The GOP needs to shake off the superconsultants

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The 2012 election was a tremendous setback for the Republican Party. Rather than fighting boldly for free markets and constitutional rights such as religious freedom, the GOP damaged itself with a message (not “messaging”) of banal platitudes. Then the GOP superconsultants misspent their billion dollars on lucrative media, pollsters and second-rate cyber tech. Meanwhile, the Democrats invested heavily in a smart ground game and state-of-the-art technology.

What went wrong — and how to get it right — was laid out in two recent columns, one from the left and one from the right. Becky Bond, by reputation the greatest field organizer at work in America today, wrote a piece in The Huffington Post called “What the Political Consultants Don’t Want Donors to Know.” Erick Erickson, scourging the cronyism of the GOP, wrote a piece for RedState called “A Primer for Rich Donors Who Got Taken to the Cleaners by Republican Consultants.”


According to political consultants and the mainstream media, this year’s unprecedented deluge of TV ads, mailers, and robocalls puts elections from the presidency to state ballot initiatives in the hands of a few ultra-wealthy individuals. This is a convenient belief for the DC political consultants who rake in hefty profits from these tactics — but simply because it is fashionable (and lucrative) to believe that such methods decide elections does not make it true.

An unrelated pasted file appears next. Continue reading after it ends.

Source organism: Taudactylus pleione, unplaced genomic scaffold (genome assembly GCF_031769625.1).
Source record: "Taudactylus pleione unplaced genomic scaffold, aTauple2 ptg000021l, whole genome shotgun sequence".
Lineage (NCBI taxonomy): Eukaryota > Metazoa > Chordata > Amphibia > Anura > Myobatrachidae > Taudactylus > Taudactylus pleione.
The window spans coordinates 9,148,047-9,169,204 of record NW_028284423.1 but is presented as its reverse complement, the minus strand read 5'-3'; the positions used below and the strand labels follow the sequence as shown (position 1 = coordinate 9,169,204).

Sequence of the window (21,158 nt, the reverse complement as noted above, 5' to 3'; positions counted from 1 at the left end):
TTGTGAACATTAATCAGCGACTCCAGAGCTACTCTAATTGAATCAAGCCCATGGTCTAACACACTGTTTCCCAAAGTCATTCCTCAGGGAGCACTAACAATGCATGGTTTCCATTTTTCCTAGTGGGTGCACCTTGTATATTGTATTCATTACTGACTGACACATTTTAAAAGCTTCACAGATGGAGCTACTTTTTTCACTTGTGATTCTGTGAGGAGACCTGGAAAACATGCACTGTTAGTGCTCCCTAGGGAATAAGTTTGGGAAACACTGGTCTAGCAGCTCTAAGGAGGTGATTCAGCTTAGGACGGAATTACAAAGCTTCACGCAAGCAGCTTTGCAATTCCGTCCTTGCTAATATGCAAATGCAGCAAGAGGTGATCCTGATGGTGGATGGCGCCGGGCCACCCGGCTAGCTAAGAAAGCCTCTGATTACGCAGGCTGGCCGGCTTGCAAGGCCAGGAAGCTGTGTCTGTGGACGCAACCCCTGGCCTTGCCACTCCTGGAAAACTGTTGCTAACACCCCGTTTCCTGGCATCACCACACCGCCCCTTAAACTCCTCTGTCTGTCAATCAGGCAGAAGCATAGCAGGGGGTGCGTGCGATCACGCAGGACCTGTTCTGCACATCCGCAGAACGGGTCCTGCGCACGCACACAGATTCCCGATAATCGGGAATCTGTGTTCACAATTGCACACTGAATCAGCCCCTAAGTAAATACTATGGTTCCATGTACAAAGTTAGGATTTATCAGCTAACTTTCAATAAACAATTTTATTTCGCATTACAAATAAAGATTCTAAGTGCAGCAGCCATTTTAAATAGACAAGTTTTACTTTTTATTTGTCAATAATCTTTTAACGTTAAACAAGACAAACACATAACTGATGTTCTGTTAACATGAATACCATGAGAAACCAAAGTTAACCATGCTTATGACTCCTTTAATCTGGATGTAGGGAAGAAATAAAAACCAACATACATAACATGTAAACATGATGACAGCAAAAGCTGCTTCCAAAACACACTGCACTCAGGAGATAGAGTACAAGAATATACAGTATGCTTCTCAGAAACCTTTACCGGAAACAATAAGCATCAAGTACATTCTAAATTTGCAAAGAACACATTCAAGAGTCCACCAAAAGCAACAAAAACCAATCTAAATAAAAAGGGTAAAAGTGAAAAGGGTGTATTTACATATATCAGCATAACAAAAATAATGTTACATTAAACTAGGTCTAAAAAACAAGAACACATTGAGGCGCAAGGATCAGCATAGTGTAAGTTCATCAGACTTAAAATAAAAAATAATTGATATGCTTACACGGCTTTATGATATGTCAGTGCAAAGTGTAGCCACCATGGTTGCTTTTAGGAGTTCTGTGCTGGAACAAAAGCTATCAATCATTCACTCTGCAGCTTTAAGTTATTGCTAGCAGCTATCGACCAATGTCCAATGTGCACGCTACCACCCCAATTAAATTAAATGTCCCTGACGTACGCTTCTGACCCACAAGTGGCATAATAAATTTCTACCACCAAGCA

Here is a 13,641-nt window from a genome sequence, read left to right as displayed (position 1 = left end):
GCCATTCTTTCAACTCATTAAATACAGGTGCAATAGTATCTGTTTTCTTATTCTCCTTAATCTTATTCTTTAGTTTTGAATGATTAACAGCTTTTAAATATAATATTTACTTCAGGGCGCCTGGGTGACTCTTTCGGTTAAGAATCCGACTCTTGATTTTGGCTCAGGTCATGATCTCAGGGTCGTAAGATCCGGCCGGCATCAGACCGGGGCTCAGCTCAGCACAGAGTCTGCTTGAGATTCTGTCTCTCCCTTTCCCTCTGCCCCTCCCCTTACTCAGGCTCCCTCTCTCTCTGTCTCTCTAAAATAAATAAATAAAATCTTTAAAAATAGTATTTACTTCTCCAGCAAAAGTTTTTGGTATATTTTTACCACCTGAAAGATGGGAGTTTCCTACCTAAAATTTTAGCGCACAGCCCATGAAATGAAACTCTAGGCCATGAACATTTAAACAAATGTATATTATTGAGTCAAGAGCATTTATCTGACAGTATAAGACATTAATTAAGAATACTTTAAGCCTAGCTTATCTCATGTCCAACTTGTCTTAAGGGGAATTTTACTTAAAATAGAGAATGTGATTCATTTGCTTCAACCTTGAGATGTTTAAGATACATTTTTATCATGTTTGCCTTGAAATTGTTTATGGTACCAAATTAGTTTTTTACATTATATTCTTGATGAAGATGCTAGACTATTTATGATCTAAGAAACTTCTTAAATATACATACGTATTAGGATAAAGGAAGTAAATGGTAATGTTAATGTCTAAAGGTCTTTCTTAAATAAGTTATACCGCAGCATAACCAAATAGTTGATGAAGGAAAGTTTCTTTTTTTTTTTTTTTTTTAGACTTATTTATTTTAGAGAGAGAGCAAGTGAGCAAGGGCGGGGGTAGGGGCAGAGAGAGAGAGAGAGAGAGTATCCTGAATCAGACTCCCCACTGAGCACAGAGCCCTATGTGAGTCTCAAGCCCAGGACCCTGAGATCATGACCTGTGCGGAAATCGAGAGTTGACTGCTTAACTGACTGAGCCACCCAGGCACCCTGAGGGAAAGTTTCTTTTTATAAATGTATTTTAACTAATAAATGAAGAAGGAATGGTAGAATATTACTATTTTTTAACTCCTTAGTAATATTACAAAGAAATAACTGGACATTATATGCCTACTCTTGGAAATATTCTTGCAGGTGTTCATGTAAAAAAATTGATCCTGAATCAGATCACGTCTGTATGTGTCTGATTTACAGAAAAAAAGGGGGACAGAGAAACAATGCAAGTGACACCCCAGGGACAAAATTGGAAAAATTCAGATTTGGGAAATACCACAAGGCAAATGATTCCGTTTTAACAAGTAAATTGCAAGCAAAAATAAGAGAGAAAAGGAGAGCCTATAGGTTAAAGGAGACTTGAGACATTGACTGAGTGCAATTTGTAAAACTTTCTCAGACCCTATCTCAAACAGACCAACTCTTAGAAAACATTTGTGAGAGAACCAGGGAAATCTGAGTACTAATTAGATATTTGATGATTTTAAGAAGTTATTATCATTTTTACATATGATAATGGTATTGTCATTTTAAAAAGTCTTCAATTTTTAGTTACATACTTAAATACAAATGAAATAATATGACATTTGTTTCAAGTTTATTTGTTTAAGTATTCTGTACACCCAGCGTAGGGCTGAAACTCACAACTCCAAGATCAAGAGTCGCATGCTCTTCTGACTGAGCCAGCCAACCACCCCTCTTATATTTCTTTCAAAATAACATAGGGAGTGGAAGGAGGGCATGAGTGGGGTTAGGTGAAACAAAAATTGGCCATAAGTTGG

For those who care to know the real effect of their efforts, cutting-edge research casts doubt on the paramount importance of the tactics now considered sacrosanct among DC insiders. Over the last decade, academics have conducted hundreds of randomized experiments that have allowed researchers to measure what tactics actually get people to the polls and change their minds.




The results of these objective, scientific trials should leave us considerably more optimistic about the future of American democracy — and should leave most super PAC donors looking for better ways to spend their money.


[A]d heavy Super PACs outsourced the ad buys, the mail, the data collection, etc. to other groups that got commissions and you can be sure that a lot of these supposedly noble consultants working for free were making a killing off of commissions, referral fees, etc. through their relationships with the commissioned vendors doing the actual work. …


Just as important as making money for these guys was control over the data. In fact, in singular importance this campaign season has been the buzz word “data.” But what the hell is that data and why is it so important?


Well, for starters, let me fill you in on one piece of technology that flew under the radar this season. It is called Gravity and it is probably the only major piece of campaign technology to come out of 2012 with a proven track record. …


In fact, several of the very well-known consultants as seen on TV and others you never see did their best to kill Gravity, stop it from being built, and convince donors who came into contact with it to defund the groups or pressure those groups to move away from Gravity. …